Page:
The work, the hope, the talent, the passion, the indignation (righteous and otherwise), the anger, the rebellion, the intimate unholy relationships with pop culture vibrated in every fiber of the frayed rug.  Every one.

Being in there in daylight was like seeing someone on a Sunday Morning Walk of Shame.  Poor Hungover Mainstage: still engaging, just in need of a shower and some quiet reflection over some greasy food.  Unvetted, raw, a little too much information packed into a small space.  Comfortable with it’s “last night” feel, ready to go at it again that night.


We were called into the theater to at about 10:45.  At that point, there were only ten of us chatting awkwardly in the lobby.  We had been watching the instructors go in and out of the locked theater door, knocking softly each time, mildly irritated by the inconvenience needed to be official (as opposed to the rest of us unofficial folks who were too gobsmacked by the whole thing to even consider knocking, never mind going in!)

I sat down center, right next to the stage.  I’m a teacher’s pet to the end.  I also didn’t have my glasses with me, so in the event I wanted to see anything or anyone, it was my best option.  I briefly panicked that Orientation would be like part of a show I’d seen there a few weeks before – Audience Participation required!  I didn’t want to be That Gal.  She’s almost always either giggling inanely or trying to outfunny the professionals.  I didn’t want to sit further back in the theater because (a) the seeing thing and (b) there were only 10 of us in the room fer chrissake.  That would have been awkward.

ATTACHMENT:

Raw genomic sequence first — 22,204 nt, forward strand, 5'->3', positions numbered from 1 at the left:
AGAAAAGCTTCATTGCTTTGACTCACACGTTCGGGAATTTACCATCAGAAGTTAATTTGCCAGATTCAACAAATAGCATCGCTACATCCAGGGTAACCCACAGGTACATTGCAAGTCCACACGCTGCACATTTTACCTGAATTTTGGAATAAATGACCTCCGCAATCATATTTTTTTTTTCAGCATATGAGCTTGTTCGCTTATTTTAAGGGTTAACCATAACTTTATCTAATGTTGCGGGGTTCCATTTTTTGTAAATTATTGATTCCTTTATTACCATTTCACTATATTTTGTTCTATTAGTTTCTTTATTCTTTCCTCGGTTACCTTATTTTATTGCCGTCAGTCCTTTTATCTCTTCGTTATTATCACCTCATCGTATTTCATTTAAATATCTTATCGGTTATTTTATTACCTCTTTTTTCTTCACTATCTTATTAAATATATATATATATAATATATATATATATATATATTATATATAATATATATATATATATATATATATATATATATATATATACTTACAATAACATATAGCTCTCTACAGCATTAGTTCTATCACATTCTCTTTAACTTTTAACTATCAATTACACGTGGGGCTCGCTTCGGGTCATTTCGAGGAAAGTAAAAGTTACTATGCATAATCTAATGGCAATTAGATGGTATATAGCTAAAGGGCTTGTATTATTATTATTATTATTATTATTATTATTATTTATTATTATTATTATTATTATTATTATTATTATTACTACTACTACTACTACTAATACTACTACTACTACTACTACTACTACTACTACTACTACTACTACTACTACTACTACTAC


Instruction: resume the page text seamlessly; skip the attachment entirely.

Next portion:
As a teacher I knew too well the politics of seating and the impression it gives.  I always studied intently where my students chose to sit on that first day before I assigned them seats.  Fascinating stuff.  Works for meetings too.  Try it!  The linkie is for offices.  If you’d like to find out what it means in a classroom, feel free to use the Google on your own.  I have faith in you.

Between 10:59 and 11:10, about 200 more people filed into the theater.


I was glad I sat up front and didn’t have to filter information through the layers of nervous conversation, morning-after coffee slurping, panicky insta-friendmaking-so-we-don’t-feel-isolated-and-scared (we’d already taken care of that in the lobby, so I was good sitting with some chick who was my BF-until-end-of-orientation).  Also hazing up the place were mild strains of last-minute Marlboros and vomited PBRs and flop sweat.  A few folks tried to Febreze their way past their Saturday Night sins into feigned confidence.

People were really nervous.  Lots of leg bobbing going on under tables.

The male-to-female ratio was lopsided at best.  I vowed to let my single gal pals know how good the odds were at this place.  The room buzzed with energy that more than a little bit of sexuality.  Second City has its own hormones and phermones.  I call it Second City sex drive.  That place feels like one big unfulfilled engorged…you get the idea.

That dating drought I had in the late 90s and early 2K would not have happened if I had been brave enough to enter the monsoon of Second City ten years ago.

Orientation was all business and made little impression on me other than how unfunny and very much like a principal’s address it was.  I actually liked that.  There is a time for funny and a time for not funny.  I think you will hear that if you play this backwards.  Or if you read the unrated version of the Bible.  I think you can get it from a late night infomercial.

 Here’s what I recall:

  • The Program Works Like So…
  • Don’t come to class drunk or high.
  • Be on time.  It’s respectful.
  • Have fun.
  • You will make life-long friendships this year.

Then the folks in the writing program and the IFA (Improv for Actors…for them folks who were theater majors in college) went into separate break out session and the rest of us got a jolly, “See you this week!”

 There was most certainly no audience participation.

 I liked the meeting.  Big things were coming.

I looked around the room and wondered who in there would be a part of the rest of my life.